Discover the Goodness of Asparagus
Asparagus, a member of the lily family, was first cultivated about 2500 years ago in Greece. The name is a Greek word, meaning stalk or shoot. The Greeks believed asparagus was an herbal medicine which would cure toothaches and prevent bee stings. Today we know it as nutrient-dense food.
Asparagus is a good source of potassium, Vitamin B6, Vitamins A and C, thiamin, and especially folacin. Folacin is necessary for red blood cell formation and growth, the prevention of liver disease, and most recently, in the prevention of neural tube defects, such as spinal bifida. A serving size (approximately 8 spears) is only 22 calories!
The season for asparagus is usually from February to July. The first crops are picked in California in February with the peak months being April and May. In the Midwest and East, the growing season extends from May through July. After harvesting, asparagus deteriorates rapidly unless it is kept cold. In stores, therefore, asparagus should either be refrigerated or displayed on trays with the stalks standing in several inches of cold water. When you are buying asparagus, look for firm, fresh spears with closed, compact tips. Stalks should stand straight, be green for the most of the length, and have a nicely rounded shape. Flat or twisted stalks are often tough and stringy. To test for freshness, try bending the spear. If it bends very little before snapping it is fresh. Purchase uniform diameter asparagus so that all spears will cook at the same rate.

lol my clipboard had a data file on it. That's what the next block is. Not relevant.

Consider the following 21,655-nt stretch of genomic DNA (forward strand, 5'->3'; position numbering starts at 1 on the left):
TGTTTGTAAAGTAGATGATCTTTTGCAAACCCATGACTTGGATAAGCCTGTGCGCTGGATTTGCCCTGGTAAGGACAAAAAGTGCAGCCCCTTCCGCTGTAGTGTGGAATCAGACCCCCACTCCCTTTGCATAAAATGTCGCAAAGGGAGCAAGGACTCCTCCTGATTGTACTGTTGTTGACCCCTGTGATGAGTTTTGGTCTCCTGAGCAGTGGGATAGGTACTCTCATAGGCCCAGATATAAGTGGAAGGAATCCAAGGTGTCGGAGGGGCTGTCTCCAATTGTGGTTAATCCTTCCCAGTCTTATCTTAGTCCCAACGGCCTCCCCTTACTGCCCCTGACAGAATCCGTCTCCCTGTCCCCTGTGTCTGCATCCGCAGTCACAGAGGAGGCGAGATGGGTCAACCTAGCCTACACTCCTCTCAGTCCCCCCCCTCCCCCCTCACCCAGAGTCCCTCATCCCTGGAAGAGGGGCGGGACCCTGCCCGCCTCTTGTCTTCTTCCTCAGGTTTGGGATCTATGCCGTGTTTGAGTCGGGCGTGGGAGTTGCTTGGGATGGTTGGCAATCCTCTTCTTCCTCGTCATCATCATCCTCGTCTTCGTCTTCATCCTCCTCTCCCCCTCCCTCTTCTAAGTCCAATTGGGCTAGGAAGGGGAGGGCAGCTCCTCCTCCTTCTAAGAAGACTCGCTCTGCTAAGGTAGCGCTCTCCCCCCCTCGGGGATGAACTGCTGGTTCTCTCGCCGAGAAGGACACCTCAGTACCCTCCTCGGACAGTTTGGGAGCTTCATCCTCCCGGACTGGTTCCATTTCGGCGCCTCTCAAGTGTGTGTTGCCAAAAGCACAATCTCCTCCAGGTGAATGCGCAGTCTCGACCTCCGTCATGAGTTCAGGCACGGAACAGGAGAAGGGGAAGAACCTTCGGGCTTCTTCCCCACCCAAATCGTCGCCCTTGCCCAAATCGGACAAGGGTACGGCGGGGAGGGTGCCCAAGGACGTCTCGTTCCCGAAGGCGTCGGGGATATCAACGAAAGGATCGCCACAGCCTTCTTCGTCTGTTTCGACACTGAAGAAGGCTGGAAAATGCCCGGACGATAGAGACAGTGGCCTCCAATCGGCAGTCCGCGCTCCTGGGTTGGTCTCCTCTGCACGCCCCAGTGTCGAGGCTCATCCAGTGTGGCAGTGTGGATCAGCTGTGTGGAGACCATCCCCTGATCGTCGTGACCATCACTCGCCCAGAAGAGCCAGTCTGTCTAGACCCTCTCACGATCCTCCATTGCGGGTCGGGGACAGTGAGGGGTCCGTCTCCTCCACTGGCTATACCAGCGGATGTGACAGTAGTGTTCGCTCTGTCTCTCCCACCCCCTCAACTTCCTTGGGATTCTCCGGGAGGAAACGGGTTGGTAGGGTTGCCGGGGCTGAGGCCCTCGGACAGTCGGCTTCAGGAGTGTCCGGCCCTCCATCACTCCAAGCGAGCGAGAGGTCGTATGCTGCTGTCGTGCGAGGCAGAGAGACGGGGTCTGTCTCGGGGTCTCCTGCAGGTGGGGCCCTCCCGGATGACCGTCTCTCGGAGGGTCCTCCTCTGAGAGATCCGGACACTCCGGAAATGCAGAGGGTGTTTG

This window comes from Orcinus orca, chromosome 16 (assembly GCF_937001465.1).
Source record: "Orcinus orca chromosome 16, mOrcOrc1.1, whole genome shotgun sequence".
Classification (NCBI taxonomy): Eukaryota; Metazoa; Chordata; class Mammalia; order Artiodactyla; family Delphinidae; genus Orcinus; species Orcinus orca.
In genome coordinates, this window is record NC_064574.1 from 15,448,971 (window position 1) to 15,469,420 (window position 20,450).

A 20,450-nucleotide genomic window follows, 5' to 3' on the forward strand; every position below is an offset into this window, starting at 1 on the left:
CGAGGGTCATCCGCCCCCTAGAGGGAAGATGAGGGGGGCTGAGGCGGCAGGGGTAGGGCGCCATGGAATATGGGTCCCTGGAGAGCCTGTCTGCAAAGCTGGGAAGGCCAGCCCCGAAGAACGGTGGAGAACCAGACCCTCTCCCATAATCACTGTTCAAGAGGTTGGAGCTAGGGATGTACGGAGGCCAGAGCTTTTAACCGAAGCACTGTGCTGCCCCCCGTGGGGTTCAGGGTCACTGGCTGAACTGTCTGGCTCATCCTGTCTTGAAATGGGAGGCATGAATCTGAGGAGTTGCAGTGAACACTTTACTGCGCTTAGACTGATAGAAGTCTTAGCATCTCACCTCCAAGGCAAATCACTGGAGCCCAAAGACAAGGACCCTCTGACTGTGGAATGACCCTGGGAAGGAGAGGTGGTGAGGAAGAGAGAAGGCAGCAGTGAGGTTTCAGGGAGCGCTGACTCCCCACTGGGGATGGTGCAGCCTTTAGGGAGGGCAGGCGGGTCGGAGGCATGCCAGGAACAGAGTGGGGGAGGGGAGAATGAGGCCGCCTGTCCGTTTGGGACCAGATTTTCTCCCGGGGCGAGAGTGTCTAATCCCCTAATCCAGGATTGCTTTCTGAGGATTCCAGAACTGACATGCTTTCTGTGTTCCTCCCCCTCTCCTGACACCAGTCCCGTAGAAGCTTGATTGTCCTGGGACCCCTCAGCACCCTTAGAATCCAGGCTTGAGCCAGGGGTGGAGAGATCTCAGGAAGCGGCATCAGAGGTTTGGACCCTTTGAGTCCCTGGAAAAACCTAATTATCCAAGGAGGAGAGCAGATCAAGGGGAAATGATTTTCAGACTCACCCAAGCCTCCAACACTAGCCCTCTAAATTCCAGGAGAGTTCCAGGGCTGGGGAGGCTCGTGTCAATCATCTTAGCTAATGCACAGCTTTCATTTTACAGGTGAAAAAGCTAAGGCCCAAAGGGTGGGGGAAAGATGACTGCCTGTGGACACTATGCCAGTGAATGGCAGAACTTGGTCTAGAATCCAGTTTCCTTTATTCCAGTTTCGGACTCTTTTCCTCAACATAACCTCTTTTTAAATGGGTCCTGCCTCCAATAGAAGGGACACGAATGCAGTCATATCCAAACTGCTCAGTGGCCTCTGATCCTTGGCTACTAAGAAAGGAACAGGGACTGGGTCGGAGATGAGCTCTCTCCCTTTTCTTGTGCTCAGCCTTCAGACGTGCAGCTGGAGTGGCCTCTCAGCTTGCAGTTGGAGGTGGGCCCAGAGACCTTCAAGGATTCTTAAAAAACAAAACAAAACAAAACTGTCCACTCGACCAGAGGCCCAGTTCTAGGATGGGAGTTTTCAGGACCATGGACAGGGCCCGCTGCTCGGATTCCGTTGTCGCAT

When deciding on quantity, remember that asparagus loses about half of its total weight once it’s been trimmed and cooked. For a main dish, buy at least a pound for two people and as a side dish, a pound serves three to four.
After purchasing fresh asparagus, trim the spear stems about one-fourth inch. Wrap a moist paper towel around them, completely covering the ends. Put the wrapped spears in a paper bag and then store them in the crisper drawer of the refrigerator. For best quality, use within three days.
Fresh asparagus can be cooked many different ways. IN a saucepan, steamer, or frying pan, simply put one pound of spears or two-inch pieces in ½ cup of boiling water. Cover and allow it to cook for 5 to 8 minutes, or until it is crisp tender. It can also be cooked easily in a microwave oven. Place one pound in a non-metallic baking dish or serving bowl. If cooking whole spears, arrange with tips to the center. Add ¼ cup water and cover tightly. Microwave on high (100% power) for 4 to 7 minutes for spears, and 3 to 5 minutes for pieces. Stir or turn halfway through the cooking time.
Asparagus can be served with a simple light seasoning such as lemon juice, mustard sauce, herbs such as dill or savor, a topping of crumbled hard-cooked egg whites, or a sprinkling of toasted bread crumbs or Parmesan cheese. Another appetizing variation is to cut the spears into shorter lengths, and after cooking combine them with pasta or with vegetables such as cauliflower, mushrooms, or peas. Cold asparagus can also be served with a light vinaigrette or added to a tossed salad. Any leftover asparagus can be used as the basic for low-fat cream of asparagus soup.